Published on 2nd October, 2016, in Mumbai Mirror.
Before me was the gigantic image of Adinath, the first Tirthankara, of this era, sitting crosslegged, no clothes on his body, his expression serene. Above in the ceiling was an exquisitely carved marble leaf of the wish-fulfilling tree, the Kalpa-vriksha. If you stand below it and make a wish, it will be granted. That’s what the tourist guide said and so a queue of eager pilgrims had already formed, ready to make their wish. As I made my, I overheard a lady chuckle, ‘They don’t seem to get the irony. Above is the leaf that fulfils all your desires. And before them is the sage, once king of all the world, who has given up all that he possessed, for he has outgrown all desires.’ I withdrew sheepishly.
Pointing to a tiny statue on a pillar, I heard the tourist guide say, ‘That is the only image of the man who built this magnificent temple, Dhanna Shah. He agreed to have his image placed here after much persuasion, but insisted it should not be more than the span of a hand, and should not block anyone’s view of the mula nayak, unlike the sponsors and patrons of today’s temples.’ Mula nayak is the term used for the sacred icon enshrined in a Jain temple, for unlike Hindu temples that enshrine gods mostly, the Jain temple enshrines a sage, the Tithankara, who has attained the highest state of realisation, kaivalya.
I stared at the man, sometimes identified as Dharana Shah, whose money and vision created the magical temple of Ranakpur nearly six centuries ago on the lush green valley of the Aravalli, in the Pali district of Rajasthan, about 100 kilometers from Udaipur. And my gaze went around the pillars of the shrine. There are nearly 1444 pillars, each one unique, though no one is completely sure, as counting them all is very difficult.
Legend has it that Dhanna Shah dreamt of a nalini-gulmavimana, which literally means ‘pillar-cluster-flying-palace’ reserved for celestial beings. He asked architects to build him one but none of their designs satisfied him until one carefree artisan named Depa came up with the design that delighted Dhanna. Depa was not popular amongst the artisans: he loved art, hated servility and so preferred poverty to compromise. In Dhanna, he found the perfect patron. Dhanna had the money, the vision, and the faith, while Depa had the sublime artistry needed for the project. So began the construction of one of the finest Jain temples in India. The land was granted by the local king, Rana Kumbha, which is why it is called the Ranakpur temple.
There are four images of Adinath here, each facing the four directions. And for each of these images are three-storeyed pillared halls, all of which are located on a high plinth. Seen from a distance, this marble masterpiece spread over 48,000 square feet with 29 halls and 80 domes, topped with flags that flutter in the wind, does look like a flying palace, or vimana.
All temples in India are called vimanas, and are considered the flying chariots of the resident deities. Hindu, Buddhist and Jain mythologies speak of these vimanas, the most popular of which is the Pushpaka Vimana of Ravana, king of Lanka. In Jain Ramayanas, Ravana was a Jain, who worshipped Shantinath, and lived in the time of Munisuvrata, who was killed by Lakshmana (not Ram) for the crime of abducting Sita. In a future life, in a future era, after cleansing himself of his karmic burdens, Ravana will become a sage, one who outgrows all desires, and so is able to liberate his soul (jiva) and attain the highest realm of siddha-loka, above the three worlds.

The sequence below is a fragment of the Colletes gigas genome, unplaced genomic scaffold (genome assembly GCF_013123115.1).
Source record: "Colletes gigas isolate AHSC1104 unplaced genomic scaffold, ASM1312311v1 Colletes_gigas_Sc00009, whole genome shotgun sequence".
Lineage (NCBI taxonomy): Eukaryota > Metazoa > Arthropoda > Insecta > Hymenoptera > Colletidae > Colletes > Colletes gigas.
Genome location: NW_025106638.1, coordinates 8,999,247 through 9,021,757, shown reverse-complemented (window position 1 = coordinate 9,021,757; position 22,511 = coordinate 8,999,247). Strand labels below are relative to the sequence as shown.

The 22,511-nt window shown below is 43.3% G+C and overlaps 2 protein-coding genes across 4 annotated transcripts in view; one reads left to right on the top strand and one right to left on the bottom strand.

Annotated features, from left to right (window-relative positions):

Perhaps vimana refers to that which enables the mind (mana, in Sanskrit) to rise and expand to an exalted state where there is no fear or ignorance. And one way of achieving this state is through art and aesthetic. Which is why the Ranakpur temple, which houses four images of world-renouncing ascetics is designed so beautifully.
Every pillar is exquisitely carved with images of plants and animals and heroes and damsels and complex geometrical patterns. No two pillars are alike. The pillars are so located that there is always a play of light and shadows and the wind moves such that once you are inside the temple, though located in the desert region, you feel cool.
My favourite was the knotted serpent. You cannot find its tail. You sometimes wonder if it is marble, or just lacework, a crochet set in stone.
The temple took over 50 years to build and was very popular in the 15th and 16th centuries. In the 17th century, it was abandoned as locals fled in the wake of attacks of Mughals and became a haven for dacoits. Only in the middle of the 20th century were efforts made to restore the temple to its former glory and this was possible thanks to the efforts of the Anandji Kalyanji trust, which for the past 300 years, has been maintaining Jain shrines of the Shvetambara denomination across India. It was reopened for to the public in 1953. They run a canteen in the temple complex where you can eat nourishing Jain food containing hardly any spices and no root vegetables, in keeping with the Jain principle of non-violence.
Adinath or Rishabha, was the first king who became a Tirthankara in this era of humanity (there are infinite eras, each with 24 Tirthankaras according to Jain lore). He introduced agriculture and established civilisation. He was born in Ayodhya and he attained liberation atop Mount Kailasa. His son, Bharat, was so great a king that India came to be identified with his name. His daughter, Brahmi, gave the world the Brahmi script. His other daughter, Sundari, gave the world mathematics. This temple befits his glory.